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Installing a Planting Bed

Dundee Fact Sheets

Installing a Planting Bed                    Print This Sheet

Tree

1. Locate underground utilities by calling Gopher State One Call. Just dial 811! They contact the relevant companies to mark locations of any underground pipes or wires. This is a free service and is a critical step in your installation.

2. Clear the planting area of debris and remove existing trees or shrubs that don’t fit into your new plan.

3. Locate the planting bed lines. If you are working from a plan, convert the measurements carefully. A garden hose works well to help you visualize the bed lines. If the bed appears too large for the plants you intend to use, do not reduce the bed size. A planting bed which is too small will overgrow quickly, causing maintenance problems in time.

4. Remove sod and, if necessary, excavate the bed deeper. This is important because most mulches need to be about 3”-4” deep and should be level with the adjacent sod after installation.

5. Rake the bed smooth, paying special attention to drainage. Slope the bed away from the house if this is a foundation planting. Create the proper drainage during this excavation. The mulch you install later will not correct drainage errors.

6. Install the edging. Many types of edging are available, including metal, wood, and vinyl. Use rot-resistant wood such as redwood or cedar. Don’t skimp on quality if you choose to use vinyl. Thin, inexpensive edging won’t stay in the ground, will break if stepped on, and will become a maintenance headache. If installed correctly, quality edging should last the lifetime of the landscaping. Install the edging so the top is at the same level as the adjacent sod. Wood can be secured with wood stakes driven into the ground inside the edging line. Vinyl commonly comes with metal or heavy plastic stakes. Do not allow the edging to become twisted as you install it. If the vinyl came in a roll, unroll it, weight it down, and let it soften in the sun before you install it - unless you enjoy wrestling!

7. Install plants. Handle the plants by the pots, not by the branches or trunks. Remove the pots carefully so the roots are disturbed as little as possible. In some cases, it may be necessary to cut the pot away. Dig a hole at least 6” bigger around than the shrub pot and at least 12” bigger for trees. Digging the hole deeper helps the roots establish, but be sure to backfill this with improved soil so you won’t end up planting too deep. Planting too deep will suffocate the roots. If the native soil is too heavy or too sandy, mix good black soil, peat moss, and/or other organic matter with the native soil to backfill around the plant’s earth ball. Incorporate a good share of the native soil back into this mixture, no matter how bad the native soil seems. The plant has to adapt to the native soil eventually - having only good soil around the root ball may discourage the roots from venturing very far afield. Do not fertilize with regular strength fertilizer or fertilizer stakes at planting time. Instead, use root stimulator, Myke’s for Trees and Shrubs, or Myke’s for Perennials. After planting is completed, water thoroughly to soak the root ball and to settle the soil. It may be necessary to add more soil later.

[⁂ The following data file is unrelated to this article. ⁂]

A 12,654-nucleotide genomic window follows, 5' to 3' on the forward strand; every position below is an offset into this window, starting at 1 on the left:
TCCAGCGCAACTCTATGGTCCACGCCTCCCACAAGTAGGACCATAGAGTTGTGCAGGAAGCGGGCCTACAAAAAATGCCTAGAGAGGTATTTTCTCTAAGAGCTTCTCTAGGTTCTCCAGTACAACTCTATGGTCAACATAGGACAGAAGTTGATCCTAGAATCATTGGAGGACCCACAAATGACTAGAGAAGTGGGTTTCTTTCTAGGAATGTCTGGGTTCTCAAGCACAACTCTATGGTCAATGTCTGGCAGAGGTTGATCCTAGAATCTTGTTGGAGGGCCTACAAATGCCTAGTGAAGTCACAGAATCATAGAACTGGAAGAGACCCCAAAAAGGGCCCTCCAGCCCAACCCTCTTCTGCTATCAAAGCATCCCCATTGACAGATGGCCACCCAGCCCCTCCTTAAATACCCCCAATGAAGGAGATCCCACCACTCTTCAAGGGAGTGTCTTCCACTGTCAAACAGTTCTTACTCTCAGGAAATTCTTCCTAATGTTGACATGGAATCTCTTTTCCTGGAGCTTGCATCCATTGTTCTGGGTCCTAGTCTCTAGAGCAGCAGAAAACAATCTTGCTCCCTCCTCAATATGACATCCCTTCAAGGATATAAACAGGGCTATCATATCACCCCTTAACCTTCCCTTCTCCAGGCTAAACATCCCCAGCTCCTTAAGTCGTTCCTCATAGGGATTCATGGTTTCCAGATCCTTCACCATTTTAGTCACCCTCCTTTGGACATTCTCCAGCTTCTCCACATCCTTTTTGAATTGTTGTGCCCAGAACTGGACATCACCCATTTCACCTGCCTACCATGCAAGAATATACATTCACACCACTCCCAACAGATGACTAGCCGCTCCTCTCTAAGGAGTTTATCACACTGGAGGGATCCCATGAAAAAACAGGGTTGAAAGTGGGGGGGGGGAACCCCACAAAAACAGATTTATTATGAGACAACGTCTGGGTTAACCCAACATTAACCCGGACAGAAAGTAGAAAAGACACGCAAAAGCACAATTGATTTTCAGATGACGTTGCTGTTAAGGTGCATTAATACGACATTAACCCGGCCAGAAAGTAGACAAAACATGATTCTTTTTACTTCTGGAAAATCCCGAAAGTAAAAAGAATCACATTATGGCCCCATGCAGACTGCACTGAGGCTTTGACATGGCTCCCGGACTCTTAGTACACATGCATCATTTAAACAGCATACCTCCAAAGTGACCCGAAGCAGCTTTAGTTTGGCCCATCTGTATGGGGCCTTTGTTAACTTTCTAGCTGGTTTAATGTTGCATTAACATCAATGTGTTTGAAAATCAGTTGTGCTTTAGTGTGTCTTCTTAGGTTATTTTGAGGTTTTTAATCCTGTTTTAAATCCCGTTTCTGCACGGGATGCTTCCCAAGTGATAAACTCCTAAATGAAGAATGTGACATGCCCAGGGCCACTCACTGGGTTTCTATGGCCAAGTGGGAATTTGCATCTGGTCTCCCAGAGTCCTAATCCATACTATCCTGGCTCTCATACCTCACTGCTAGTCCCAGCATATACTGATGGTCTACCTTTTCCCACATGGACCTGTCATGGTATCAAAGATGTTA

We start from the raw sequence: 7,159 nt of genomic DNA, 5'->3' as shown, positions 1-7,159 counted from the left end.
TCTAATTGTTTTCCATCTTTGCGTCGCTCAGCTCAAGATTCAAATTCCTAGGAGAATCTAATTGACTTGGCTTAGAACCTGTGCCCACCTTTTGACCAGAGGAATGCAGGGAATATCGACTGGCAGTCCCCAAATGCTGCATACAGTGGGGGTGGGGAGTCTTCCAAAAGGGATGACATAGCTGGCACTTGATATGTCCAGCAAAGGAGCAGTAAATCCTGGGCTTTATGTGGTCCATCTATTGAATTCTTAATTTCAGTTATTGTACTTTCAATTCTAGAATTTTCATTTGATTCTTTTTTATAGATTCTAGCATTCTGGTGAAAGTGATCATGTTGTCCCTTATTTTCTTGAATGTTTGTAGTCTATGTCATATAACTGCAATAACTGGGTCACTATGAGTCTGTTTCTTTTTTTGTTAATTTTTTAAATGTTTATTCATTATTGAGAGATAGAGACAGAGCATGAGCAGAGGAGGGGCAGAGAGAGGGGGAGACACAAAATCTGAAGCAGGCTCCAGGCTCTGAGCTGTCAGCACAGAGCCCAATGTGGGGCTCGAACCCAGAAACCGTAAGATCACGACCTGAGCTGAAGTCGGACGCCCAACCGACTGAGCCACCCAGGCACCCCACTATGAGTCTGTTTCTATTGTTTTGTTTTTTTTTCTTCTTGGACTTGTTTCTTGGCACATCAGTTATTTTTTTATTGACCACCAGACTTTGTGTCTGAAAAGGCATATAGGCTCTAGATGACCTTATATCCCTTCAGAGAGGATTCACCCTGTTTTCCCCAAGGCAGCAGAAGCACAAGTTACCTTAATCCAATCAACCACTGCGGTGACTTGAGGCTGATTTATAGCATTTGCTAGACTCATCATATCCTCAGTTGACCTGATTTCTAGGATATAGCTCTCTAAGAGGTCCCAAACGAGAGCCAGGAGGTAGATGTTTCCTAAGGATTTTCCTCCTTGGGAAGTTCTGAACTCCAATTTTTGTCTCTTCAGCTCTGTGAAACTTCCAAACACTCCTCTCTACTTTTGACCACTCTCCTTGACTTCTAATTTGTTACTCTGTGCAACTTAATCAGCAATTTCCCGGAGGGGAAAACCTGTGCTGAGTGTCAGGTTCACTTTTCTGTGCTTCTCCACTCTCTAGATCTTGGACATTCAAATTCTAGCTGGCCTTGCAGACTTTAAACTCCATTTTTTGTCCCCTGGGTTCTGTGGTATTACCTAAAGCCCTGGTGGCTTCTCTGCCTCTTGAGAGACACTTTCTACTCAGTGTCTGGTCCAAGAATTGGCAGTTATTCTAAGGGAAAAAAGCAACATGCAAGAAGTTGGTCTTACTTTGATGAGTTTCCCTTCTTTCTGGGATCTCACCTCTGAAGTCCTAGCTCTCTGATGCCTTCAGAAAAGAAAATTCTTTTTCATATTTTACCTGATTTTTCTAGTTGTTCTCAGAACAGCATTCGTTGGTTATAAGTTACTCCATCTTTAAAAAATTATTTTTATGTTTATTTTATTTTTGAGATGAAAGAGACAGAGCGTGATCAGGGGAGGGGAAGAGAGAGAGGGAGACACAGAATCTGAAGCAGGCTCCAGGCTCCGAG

8. Mulch the area. Rock mulch should be 3”-4” deep. Use a weed barrier under rock. Landscape fabric is superior to plastic because it allows for water and air circulation. Lay the weed barrier over the top of the plants, cut an “X” in the fabric to accommodate the plants, and lower the barrier to the ground. Overlap edges. The barrier should not be tight up against the plants. Install the rock. Install the barrier and rock at the same time, especially if the plants are in full sun. If you install the barrier one day and the rock another day, you may come back to find your plants fried by the black barrier radiating the sun’s heat. Organic mulch, such as wood chips, should be installed without a weed barrier underneath. Instead, after the plants are installed, sprinkle a pre-emergent weed killer on the ground, and then install the mulch so that it will be at least 2” thick after it has settled. Hose off the plants leaves after the mulch is installed. Reapply the pre-emergent weed killer every spring and replenish the organic mulch as it slowly decays over time.

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